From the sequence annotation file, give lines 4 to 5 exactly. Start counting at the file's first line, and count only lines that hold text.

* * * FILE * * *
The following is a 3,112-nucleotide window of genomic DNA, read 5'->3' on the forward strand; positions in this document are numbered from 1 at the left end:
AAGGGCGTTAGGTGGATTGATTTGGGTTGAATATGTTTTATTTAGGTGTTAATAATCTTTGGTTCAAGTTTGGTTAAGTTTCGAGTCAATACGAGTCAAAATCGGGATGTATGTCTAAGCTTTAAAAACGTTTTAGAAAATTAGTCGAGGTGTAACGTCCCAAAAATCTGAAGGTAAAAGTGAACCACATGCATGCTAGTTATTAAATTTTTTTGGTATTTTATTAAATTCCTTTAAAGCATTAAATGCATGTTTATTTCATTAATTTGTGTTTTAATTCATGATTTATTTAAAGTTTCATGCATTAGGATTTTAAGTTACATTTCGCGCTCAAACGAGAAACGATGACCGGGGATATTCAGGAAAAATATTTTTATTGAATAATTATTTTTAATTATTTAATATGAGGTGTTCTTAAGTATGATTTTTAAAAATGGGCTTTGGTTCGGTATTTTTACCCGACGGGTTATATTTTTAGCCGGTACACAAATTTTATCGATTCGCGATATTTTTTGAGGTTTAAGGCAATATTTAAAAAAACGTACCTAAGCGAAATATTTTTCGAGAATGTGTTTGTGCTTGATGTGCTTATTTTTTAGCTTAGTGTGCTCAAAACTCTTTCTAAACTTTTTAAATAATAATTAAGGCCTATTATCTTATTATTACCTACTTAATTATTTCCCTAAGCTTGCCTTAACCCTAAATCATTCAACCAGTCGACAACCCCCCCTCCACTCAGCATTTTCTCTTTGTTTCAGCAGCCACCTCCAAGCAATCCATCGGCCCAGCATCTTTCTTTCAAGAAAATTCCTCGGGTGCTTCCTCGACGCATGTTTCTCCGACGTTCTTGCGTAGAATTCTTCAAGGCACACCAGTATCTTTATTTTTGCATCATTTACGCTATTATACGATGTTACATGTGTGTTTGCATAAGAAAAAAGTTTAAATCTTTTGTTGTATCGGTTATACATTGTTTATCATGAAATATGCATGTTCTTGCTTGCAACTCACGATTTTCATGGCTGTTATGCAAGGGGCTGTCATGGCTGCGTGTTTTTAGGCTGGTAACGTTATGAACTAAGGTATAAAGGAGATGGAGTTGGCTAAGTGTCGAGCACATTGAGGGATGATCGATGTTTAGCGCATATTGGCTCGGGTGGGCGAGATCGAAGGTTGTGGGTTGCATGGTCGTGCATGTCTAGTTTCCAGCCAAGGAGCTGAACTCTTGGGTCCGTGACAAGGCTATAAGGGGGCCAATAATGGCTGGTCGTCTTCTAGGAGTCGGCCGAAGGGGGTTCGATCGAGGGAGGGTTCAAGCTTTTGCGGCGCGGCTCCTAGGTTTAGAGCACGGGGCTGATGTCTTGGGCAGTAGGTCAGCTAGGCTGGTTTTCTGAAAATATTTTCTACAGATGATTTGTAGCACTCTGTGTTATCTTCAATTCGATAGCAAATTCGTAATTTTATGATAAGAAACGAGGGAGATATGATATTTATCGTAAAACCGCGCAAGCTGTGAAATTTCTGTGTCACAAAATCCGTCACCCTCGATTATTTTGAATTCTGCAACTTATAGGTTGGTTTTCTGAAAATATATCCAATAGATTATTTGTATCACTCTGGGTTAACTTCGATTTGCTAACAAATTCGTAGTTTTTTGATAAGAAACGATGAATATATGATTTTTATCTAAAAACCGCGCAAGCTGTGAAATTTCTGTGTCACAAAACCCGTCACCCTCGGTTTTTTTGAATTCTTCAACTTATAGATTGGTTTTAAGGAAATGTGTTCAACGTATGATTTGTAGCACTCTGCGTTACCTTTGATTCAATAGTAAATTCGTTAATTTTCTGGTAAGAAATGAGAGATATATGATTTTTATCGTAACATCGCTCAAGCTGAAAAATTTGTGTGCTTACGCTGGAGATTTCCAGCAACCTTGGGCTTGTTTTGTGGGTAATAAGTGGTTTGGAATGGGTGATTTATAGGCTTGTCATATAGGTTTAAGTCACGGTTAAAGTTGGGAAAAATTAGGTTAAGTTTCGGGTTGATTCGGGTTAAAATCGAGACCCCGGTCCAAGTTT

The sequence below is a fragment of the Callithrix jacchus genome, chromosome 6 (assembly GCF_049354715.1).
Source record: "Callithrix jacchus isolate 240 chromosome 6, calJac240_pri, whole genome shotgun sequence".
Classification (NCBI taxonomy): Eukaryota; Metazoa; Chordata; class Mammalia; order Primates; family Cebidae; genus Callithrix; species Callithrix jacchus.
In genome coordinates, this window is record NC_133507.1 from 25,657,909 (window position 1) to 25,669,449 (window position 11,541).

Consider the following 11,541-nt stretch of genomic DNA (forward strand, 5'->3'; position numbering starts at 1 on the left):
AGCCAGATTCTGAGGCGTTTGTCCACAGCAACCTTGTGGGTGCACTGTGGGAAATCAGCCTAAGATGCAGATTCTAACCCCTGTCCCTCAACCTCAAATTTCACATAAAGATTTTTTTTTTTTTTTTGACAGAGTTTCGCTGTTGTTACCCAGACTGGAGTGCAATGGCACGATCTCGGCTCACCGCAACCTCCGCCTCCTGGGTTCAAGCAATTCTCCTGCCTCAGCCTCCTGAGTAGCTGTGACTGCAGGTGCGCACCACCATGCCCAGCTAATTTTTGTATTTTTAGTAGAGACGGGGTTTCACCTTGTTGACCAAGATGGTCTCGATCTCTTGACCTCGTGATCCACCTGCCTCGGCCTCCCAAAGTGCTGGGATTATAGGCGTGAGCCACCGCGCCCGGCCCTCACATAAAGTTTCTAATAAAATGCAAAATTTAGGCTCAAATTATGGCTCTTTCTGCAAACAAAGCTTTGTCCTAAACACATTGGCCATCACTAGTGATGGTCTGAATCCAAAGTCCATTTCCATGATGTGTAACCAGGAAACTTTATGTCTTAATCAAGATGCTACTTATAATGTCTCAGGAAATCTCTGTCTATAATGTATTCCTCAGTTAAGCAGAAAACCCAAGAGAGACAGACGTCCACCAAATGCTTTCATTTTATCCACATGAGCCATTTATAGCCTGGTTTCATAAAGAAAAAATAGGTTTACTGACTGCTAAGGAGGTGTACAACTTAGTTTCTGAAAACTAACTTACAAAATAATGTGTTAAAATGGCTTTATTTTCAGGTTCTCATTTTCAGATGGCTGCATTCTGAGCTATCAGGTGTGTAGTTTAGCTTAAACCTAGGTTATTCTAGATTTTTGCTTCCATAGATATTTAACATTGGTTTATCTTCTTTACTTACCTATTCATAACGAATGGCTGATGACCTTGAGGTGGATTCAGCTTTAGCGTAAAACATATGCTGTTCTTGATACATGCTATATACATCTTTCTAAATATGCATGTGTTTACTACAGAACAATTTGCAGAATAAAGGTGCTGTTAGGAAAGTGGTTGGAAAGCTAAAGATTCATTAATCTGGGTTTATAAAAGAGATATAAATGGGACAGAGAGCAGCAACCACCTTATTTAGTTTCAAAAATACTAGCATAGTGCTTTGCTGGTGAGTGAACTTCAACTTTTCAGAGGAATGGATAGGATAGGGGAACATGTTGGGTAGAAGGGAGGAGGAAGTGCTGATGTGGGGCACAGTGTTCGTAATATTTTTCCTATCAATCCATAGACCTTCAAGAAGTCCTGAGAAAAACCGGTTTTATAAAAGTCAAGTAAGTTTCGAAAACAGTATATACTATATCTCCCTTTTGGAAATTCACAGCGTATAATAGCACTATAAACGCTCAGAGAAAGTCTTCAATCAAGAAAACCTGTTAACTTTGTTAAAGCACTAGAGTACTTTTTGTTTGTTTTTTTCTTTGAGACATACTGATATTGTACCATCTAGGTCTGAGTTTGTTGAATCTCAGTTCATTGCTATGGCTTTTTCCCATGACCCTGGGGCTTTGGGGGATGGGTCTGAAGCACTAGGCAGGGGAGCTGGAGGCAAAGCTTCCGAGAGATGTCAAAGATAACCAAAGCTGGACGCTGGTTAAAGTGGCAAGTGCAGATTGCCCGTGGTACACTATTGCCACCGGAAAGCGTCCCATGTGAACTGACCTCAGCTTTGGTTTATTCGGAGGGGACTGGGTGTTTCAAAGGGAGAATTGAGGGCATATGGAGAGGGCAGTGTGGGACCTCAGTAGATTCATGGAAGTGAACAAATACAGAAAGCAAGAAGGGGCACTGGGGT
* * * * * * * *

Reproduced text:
Source record: "Callithrix jacchus isolate 240 chromosome 6, calJac240_pri, whole genome shotgun sequence".
Classification (NCBI taxonomy): Eukaryota; Metazoa; Chordata; class Mammalia; order Primates; family Cebidae; genus Callithrix; species Callithrix jacchus.